When it comes to managing the release cadence, a business really only has three choices, regardless of industry or framework:
- Fully integrate QA with development.
- Accept that either developers or testers will be idle some part of each Sprint when practicing Scrummerfall.
- Decouple releases from delivery or deployment (more on that below).
While high-compliance environments aren't orthogonal to agility, the demands of the compliance requirements can sometimes force a business to face the fact that you can't have disparate processes that move at different speeds run in lockstep. High-compliance environments also tend to fall prey to the 100% utilization fallacy, so the idea of having sufficient slack in the process to allow disparate processes to deploy on the same cadence is unrealistic.
Decoupling, when supported by the right engineering and process controls, is usually the sanity-preserving way out.
Differentiate "Delivery" from Deployments and Releases
While it's generally best to integrate QA directly into your Sprints, a lot of businesses overlook the value of decoupling delivery and deployment from release. While Scrum mandates that the output of a Sprint is a potentially-shippable increment, it doesn't actually require that the increment be released to end-users.
In a regulated environment, agile teams are still responsible for delivering increments that meet the Definition of Done. However, downstream processes such as third-party testing or production releases do not have to move in lock-step with the development team.
The main issues you are likely to face with decoupling deliveries from your other processes are: the need to negotiate bug-fixing with the business, and the assignment of responsibility for releases outside of the Scrum team.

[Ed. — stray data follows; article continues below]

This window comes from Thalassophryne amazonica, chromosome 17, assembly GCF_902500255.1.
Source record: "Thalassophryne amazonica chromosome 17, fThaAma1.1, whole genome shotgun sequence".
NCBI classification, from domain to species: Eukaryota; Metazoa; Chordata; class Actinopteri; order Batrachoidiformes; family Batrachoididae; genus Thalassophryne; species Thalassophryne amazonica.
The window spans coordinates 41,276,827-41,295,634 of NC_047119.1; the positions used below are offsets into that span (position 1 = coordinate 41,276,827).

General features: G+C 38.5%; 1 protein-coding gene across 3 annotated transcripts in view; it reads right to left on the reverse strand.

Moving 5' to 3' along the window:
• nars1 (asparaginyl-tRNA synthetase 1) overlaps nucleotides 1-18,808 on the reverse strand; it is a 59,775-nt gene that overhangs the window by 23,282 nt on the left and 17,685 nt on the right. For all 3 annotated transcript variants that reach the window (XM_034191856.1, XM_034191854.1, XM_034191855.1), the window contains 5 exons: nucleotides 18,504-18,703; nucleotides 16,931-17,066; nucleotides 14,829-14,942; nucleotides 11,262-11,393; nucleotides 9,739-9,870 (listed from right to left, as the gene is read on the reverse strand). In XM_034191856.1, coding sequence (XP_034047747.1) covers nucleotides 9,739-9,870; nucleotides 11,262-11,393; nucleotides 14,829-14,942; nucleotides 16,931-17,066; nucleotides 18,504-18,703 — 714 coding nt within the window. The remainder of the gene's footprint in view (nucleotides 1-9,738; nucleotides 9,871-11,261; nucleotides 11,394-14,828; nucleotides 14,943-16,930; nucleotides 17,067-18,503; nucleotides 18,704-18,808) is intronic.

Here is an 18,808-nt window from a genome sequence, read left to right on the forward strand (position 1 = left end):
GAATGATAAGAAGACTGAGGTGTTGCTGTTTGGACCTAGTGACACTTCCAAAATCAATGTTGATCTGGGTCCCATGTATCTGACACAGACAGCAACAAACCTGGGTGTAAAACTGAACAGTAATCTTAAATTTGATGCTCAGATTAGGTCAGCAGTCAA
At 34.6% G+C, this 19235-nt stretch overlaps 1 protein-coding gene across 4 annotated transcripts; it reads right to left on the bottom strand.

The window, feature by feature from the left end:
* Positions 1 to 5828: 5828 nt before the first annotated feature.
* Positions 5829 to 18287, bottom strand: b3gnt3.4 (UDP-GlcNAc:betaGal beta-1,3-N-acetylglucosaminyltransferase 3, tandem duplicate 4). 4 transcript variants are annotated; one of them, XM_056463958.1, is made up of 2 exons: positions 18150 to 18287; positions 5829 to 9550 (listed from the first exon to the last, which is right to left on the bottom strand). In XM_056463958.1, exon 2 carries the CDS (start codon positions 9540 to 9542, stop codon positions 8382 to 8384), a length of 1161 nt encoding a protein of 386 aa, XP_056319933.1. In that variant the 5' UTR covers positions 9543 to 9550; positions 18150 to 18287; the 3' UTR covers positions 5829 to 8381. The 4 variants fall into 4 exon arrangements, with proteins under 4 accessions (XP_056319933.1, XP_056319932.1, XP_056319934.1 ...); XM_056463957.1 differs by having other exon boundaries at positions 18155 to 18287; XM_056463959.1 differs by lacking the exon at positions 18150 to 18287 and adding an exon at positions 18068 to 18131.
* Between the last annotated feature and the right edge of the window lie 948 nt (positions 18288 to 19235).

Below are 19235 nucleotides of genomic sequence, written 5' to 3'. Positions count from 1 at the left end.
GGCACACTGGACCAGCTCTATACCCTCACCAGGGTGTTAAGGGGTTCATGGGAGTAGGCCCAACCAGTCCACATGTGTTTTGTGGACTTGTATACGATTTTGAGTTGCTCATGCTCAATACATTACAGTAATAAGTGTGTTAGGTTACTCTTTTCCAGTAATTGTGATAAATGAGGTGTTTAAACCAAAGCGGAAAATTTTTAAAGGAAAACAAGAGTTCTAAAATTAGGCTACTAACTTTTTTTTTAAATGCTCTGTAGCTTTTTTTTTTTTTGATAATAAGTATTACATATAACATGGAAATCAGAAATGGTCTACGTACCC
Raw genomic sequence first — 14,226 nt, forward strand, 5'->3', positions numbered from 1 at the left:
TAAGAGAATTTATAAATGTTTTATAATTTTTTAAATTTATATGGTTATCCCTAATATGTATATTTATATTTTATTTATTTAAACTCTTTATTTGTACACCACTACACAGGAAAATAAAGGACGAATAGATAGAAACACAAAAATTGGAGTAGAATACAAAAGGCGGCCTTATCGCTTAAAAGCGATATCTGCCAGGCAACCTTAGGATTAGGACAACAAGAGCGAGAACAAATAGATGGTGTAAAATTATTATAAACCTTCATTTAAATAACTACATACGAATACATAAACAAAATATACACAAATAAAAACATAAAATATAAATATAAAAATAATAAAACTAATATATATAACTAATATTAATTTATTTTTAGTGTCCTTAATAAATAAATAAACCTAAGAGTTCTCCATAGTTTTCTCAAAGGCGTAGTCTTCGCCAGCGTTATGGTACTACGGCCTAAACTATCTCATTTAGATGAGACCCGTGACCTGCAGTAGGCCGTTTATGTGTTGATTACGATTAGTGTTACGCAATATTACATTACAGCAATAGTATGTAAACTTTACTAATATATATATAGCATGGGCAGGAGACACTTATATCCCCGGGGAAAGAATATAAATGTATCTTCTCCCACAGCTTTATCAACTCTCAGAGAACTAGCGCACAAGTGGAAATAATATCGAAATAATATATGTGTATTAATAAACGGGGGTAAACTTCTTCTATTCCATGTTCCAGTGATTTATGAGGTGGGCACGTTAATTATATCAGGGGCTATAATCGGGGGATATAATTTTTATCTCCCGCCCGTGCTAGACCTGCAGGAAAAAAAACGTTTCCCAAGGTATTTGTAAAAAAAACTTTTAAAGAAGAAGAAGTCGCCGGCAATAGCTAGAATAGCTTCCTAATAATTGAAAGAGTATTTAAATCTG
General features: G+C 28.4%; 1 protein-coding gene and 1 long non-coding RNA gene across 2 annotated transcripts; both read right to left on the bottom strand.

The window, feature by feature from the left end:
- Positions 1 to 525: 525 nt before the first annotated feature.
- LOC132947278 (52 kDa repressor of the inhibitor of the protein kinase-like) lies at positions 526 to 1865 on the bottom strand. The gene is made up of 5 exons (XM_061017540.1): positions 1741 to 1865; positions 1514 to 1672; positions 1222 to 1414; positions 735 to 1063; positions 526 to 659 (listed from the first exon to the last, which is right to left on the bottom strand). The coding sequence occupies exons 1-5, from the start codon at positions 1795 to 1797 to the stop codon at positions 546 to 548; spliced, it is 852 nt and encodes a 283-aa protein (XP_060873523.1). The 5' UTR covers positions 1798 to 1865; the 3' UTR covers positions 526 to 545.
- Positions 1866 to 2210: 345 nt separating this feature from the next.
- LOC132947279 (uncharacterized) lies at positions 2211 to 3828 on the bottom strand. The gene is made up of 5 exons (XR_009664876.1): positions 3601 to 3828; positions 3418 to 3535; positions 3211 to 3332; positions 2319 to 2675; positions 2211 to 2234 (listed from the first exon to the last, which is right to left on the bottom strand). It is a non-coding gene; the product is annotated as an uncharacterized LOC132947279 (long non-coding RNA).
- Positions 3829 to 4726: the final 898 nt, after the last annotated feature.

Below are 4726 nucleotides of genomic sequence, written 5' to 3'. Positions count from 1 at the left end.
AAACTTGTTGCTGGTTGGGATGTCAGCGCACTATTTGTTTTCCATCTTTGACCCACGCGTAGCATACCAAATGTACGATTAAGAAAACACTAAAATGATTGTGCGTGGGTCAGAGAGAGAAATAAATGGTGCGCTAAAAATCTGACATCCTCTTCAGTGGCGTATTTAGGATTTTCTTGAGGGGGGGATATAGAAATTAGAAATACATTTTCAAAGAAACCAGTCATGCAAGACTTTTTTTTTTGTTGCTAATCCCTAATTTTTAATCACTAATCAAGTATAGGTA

In canonical Scrum, bugs found outside the development cycle must re-enter the Product Backlog. The business contracts with the Scrum team not to bypass the backlog and estimation process, although early terminations (costly as they are) certainly remain an option.
Furthermore, a truly decoupled release plan means QA or some other team will own the release. Whether the business tries (and likely fails) to have every delivered increment tested and released, or whether they more sensibly give the release teams the authority to batch up deliveries and set their own cadence for tagging and deploying releases is strictly a management decision.
There are certainly variations on these themes, but the core tenet is that each Sprint must maintain its integrity against unplanned work, and that any work moved outside the team must abide by that. So long as that's true, decoupling releases is the approach I advocate in healthcare and government settings.